Subsequent MRI, detected massive infiltrative lesion with signifi-

cant mass effect and cystic/necrotic area. The anatomopathology

disclosed a glioblastoma grade IV. This case reinforces the impor-

tance of carrying a imagiologic workup in cases like this, especially

on patients with atypical presentation of psychiatric symptoms.

Disclosure of interest

The authors have not supplied their decla-

ration of competing interest.


Differential effects of MGluR5

receptor blockade on behavior,

schizophrenia-relevant gene

expression and neuronal activation

patterns from development to aging


P. Gass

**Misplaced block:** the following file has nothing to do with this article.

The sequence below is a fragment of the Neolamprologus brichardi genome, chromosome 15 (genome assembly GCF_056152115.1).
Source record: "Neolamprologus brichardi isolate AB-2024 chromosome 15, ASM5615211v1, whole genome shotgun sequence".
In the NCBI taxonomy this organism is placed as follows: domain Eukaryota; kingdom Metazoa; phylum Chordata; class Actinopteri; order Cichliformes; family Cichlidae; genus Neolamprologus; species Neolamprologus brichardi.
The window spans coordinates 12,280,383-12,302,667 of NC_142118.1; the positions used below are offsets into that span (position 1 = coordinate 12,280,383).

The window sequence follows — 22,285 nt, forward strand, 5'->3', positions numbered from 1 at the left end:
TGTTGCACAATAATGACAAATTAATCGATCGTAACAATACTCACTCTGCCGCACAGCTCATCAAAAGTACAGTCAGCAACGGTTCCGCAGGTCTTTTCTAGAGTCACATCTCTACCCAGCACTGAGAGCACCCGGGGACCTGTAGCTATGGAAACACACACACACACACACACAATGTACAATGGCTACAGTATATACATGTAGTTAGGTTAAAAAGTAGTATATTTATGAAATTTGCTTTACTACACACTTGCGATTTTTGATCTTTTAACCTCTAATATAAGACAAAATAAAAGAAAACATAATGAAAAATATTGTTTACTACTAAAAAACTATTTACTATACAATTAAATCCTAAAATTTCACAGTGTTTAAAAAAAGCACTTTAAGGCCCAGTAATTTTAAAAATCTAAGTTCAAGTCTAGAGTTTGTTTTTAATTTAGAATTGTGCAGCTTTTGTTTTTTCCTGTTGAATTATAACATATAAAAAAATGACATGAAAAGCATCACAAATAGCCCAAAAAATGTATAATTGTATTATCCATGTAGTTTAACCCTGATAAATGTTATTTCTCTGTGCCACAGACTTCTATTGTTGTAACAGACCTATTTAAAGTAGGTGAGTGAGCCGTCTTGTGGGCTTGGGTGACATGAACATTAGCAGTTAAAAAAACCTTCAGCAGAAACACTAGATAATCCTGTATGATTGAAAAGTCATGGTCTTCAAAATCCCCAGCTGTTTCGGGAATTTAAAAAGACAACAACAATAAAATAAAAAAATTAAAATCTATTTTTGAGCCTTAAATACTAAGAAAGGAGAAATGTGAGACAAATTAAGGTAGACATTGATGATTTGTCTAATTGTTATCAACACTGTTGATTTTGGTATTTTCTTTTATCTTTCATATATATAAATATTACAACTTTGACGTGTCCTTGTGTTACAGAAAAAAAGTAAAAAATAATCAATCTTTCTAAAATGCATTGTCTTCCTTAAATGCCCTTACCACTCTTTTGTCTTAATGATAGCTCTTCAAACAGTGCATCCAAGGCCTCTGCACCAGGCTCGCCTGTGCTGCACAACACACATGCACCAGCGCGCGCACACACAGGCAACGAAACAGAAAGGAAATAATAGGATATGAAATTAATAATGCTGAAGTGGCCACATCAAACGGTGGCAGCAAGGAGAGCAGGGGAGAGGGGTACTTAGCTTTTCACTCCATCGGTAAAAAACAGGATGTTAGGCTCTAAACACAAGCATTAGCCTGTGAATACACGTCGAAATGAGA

1 ,

, D. Inta


, A. Luoni


, M.A. Riva



Psychiatry and Psychotherapy, Central Institute of Mental Health,

Mannheim, Germany


University of Milan, Center of Neuropharmacology, Milano, Italy

Corresponding author.


The glutamate system is implicated both in mood

disorders and schizophrenia. Mice lacking metabotropic mGlu5

receptors (mGluR5 KO) display schizophrenia-like abnormalities.

Additionally, mGluR5 antagonists represent promising alternative

anxiolytics/antidepressants. However, the underlying age-specific

molecular/cellular mechanisms are only partially understood.


We aimed at identifying molecular alterations associ-

ated with a genetically induced mGluR5 deletion, which results in

a schizophrenia-like phenotype. Additionally, we investigated age-

specific effects of mGluR5 antagonists on emotional behaviour and

c-fos activation.


For analysis of mRNA and protein levels we per-

formed Real-time RT-PCR and Western blot investigations of

brains from mGluR5 KO and wild-type mice. Additionally we